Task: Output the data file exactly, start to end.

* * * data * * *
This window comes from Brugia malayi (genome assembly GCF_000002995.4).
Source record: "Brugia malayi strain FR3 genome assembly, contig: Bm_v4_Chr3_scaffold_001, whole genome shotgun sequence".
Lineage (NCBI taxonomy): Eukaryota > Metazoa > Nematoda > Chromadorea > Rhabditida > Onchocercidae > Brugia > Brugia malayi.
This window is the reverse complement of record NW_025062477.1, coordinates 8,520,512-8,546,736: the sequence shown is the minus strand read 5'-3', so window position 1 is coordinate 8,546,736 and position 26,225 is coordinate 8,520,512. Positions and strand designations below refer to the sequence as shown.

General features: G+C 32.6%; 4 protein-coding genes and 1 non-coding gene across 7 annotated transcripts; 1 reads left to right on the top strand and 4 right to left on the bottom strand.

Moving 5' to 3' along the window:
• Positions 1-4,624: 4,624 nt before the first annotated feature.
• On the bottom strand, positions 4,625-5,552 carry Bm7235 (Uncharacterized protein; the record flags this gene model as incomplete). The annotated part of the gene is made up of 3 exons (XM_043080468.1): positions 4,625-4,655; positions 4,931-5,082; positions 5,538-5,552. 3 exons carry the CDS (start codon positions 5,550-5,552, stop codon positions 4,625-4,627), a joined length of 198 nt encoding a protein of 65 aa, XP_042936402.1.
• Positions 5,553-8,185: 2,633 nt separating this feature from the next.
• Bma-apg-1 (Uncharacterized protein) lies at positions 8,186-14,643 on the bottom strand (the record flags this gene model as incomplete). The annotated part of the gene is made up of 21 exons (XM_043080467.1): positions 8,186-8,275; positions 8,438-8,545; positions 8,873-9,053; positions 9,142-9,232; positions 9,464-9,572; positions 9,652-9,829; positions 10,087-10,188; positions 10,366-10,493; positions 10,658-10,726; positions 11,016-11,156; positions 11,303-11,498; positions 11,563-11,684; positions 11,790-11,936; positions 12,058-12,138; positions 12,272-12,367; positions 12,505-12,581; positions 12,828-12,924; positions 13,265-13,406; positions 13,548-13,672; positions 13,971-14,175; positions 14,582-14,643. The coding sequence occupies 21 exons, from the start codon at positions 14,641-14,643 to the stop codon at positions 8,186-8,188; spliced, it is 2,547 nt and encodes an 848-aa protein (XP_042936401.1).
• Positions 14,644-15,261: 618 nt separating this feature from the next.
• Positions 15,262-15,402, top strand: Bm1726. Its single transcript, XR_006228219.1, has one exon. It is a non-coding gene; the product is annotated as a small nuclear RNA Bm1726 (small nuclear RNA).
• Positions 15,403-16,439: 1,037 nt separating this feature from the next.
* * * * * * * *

This window comes from Brugia malayi (genome assembly GCF_000002995.4).
Source record: "Brugia malayi strain FR3 genome assembly, contig: Bm_v4_Chr3_scaffold_001, whole genome shotgun sequence".
Lineage (NCBI taxonomy): Eukaryota > Metazoa > Nematoda > Chromadorea > Rhabditida > Onchocercidae > Brugia > Brugia malayi.
This window is the reverse complement of record NW_025062477.1, coordinates 8,520,512-8,546,736: the sequence shown is the minus strand read 5'-3', so window position 1 is coordinate 8,546,736 and position 26,225 is coordinate 8,520,512. Positions and strand designations below refer to the sequence as shown.

General features: G+C 32.6%; 4 protein-coding genes and 1 non-coding gene across 7 annotated transcripts; 1 reads left to right on the top strand and 4 right to left on the bottom strand.

Moving 5' to 3' along the window:
• Positions 1-4,624: 4,624 nt before the first annotated feature.
• On the bottom strand, positions 4,625-5,552 carry Bm7235 (Uncharacterized protein; the record flags this gene model as incomplete). The annotated part of the gene is made up of 3 exons (XM_043080468.1): positions 4,625-4,655; positions 4,931-5,082; positions 5,538-5,552. 3 exons carry the CDS (start codon positions 5,550-5,552, stop codon positions 4,625-4,627), a joined length of 198 nt encoding a protein of 65 aa, XP_042936402.1.
• Positions 5,553-8,185: 2,633 nt separating this feature from the next.
• Bma-apg-1 (Uncharacterized protein) lies at positions 8,186-14,643 on the bottom strand (the record flags this gene model as incomplete). The annotated part of the gene is made up of 21 exons (XM_043080467.1): positions 8,186-8,275; positions 8,438-8,545; positions 8,873-9,053; positions 9,142-9,232; positions 9,464-9,572; positions 9,652-9,829; positions 10,087-10,188; positions 10,366-10,493; positions 10,658-10,726; positions 11,016-11,156; positions 11,303-11,498; positions 11,563-11,684; positions 11,790-11,936; positions 12,058-12,138; positions 12,272-12,367; positions 12,505-12,581; positions 12,828-12,924; positions 13,265-13,406; positions 13,548-13,672; positions 13,971-14,175; positions 14,582-14,643. The coding sequence occupies 21 exons, from the start codon at positions 14,641-14,643 to the stop codon at positions 8,186-8,188; spliced, it is 2,547 nt and encodes an 848-aa protein (XP_042936401.1).
• Positions 14,644-15,261: 618 nt separating this feature from the next.
• Positions 15,262-15,402, top strand: Bm1726. Its single transcript, XR_006228219.1, has one exon. It is a non-coding gene; the product is annotated as a small nuclear RNA Bm1726 (small nuclear RNA).
• Positions 15,403-16,439: 1,037 nt separating this feature from the next.